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An fNIRS-Based Study on Prefrontal Cortex Activity during a Virtual Shopping Test with Different Task Difficulties in Brain-Damaged Patients

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DOI: 10.4236/jbbs.2014.46026    2,503 Downloads   3,451 Views   Citations

ABSTRACT

We developed a Virtual Shopping Test with three different task levels for assessment of daily cognitive function using virtual reality technology. The objective of present study was to investigate the difference on task performance, brain activation and subjective assessment in relation to the difficulty levels of the tasks. Subjects were asked to buy specific 2 items in Task 1, 4 items in Task 2, and 6 items in Task 3 at a virtual mall. The tasks and questionnaires were conducted on 10 convalescent brain-damaged patients and 6 healthy young adults. Hemodynamic changes in the prefrontal cortex (PFC) during activation due to the tasks were examined using functional near-infrared spectroscopy. As the result, the mean total time was significantly longer for the patients than for healthy subjects. PFC showed a greater response for related Task 2 than Task 1 in shopping and moving phase in patient group. The patients evaluated Tasks 1 and 2 are more difficult and bring more psychological load than healthy adults subjectively. That is, although the healthy adults did not show large difference in their task performances as well as PFC responses, they can evaluate the differences between three task levels, subjectively, while which could not be for the patients means that patients could not distinguish the difference of the tasks, subjectively. The results suggest that 4-item shopping task might be enough difficulty level that causes brain activation for the brain-damaged patients.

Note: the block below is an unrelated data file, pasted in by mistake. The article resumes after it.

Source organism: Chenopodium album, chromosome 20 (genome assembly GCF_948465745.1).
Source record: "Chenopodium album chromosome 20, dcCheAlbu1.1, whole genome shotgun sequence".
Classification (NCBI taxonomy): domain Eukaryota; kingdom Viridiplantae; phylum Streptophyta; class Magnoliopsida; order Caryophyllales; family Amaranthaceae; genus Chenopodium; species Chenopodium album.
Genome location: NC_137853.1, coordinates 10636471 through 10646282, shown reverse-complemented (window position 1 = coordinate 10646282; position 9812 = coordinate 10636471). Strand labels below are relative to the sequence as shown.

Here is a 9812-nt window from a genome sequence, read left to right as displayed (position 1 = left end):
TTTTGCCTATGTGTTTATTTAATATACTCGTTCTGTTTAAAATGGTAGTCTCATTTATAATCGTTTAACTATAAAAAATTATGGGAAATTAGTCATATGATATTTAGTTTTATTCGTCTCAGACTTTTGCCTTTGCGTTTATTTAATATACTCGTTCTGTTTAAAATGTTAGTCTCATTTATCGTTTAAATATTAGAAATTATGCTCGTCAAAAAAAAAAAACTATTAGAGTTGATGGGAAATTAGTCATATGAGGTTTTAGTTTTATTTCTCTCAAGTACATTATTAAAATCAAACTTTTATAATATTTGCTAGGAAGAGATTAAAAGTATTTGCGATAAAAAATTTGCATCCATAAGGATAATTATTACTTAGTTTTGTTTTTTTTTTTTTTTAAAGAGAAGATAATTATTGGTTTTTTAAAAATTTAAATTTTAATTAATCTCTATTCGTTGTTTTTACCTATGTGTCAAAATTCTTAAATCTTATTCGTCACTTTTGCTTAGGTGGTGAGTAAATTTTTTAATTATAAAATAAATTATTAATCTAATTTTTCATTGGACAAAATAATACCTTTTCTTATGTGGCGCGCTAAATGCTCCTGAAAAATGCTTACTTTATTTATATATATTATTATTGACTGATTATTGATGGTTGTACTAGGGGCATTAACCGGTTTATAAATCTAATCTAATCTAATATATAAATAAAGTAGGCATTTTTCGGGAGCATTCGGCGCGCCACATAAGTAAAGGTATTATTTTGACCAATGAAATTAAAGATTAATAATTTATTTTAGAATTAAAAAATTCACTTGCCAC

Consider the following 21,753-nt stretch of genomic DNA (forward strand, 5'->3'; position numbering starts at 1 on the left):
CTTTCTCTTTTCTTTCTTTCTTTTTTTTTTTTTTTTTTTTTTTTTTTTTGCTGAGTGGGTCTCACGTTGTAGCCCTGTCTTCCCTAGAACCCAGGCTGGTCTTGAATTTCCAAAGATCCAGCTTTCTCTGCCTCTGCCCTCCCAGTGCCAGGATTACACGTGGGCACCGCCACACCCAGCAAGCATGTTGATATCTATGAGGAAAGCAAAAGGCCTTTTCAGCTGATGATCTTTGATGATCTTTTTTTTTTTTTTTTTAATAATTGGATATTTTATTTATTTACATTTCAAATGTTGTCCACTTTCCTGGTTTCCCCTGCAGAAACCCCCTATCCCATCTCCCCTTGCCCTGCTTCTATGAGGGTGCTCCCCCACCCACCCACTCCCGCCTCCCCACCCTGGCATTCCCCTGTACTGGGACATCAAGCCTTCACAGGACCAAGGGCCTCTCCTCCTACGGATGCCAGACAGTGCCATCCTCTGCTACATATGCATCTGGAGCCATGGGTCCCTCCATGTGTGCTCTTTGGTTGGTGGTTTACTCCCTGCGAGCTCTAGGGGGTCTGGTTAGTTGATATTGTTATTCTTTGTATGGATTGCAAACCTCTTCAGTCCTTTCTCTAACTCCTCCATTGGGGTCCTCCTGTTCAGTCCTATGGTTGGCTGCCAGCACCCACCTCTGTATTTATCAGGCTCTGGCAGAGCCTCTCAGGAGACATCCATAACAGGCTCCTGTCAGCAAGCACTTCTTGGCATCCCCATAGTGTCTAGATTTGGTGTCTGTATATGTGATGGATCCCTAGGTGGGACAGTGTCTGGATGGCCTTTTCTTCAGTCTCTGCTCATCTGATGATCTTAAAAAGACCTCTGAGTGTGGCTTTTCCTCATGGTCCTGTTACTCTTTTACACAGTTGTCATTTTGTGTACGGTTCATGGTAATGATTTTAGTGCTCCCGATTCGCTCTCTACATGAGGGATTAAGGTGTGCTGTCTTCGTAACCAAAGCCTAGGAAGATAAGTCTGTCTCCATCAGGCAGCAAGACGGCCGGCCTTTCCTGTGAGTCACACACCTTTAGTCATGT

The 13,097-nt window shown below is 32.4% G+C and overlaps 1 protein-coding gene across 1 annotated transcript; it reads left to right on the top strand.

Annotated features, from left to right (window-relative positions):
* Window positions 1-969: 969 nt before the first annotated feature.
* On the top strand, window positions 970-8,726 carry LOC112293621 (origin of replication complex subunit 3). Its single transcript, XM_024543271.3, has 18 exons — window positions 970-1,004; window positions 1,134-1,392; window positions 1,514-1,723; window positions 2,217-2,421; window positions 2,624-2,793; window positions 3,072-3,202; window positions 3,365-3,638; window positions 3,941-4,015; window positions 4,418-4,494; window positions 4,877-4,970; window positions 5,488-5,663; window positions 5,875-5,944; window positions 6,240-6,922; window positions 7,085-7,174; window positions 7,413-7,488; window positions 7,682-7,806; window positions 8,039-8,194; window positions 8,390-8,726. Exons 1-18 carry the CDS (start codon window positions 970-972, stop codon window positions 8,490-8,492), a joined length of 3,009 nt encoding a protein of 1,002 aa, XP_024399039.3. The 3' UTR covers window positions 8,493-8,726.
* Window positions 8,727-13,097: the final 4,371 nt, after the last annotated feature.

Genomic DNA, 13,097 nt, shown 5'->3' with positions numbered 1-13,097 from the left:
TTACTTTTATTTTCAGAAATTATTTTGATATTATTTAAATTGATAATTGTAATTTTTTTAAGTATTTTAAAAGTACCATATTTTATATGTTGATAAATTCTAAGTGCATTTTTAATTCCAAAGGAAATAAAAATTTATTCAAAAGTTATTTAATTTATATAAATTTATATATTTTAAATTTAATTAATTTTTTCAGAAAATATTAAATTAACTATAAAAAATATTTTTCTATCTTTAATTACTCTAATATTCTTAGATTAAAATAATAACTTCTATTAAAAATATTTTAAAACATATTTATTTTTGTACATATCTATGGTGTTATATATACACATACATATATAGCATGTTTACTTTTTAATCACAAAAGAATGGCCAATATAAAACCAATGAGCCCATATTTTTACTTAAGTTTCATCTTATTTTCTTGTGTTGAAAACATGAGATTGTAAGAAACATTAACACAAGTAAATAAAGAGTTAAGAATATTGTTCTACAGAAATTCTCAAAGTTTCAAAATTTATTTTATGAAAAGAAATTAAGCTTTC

Conflicts of Interest

The authors declare no conflicts of interest.

Cite this paper

Okahashi, S. , Mizumoto, H. , Komae, A. , Ueno, K. , Yokoyama, M. , Nagano, A. , Seki, K. , Futaki, T. and Luo, Z. (2014) An fNIRS-Based Study on Prefrontal Cortex Activity during a Virtual Shopping Test with Different Task Difficulties in Brain-Damaged Patients. Journal of Behavioral and Brain Science, 4, 247-255. doi: 10.4236/jbbs.2014.46026.

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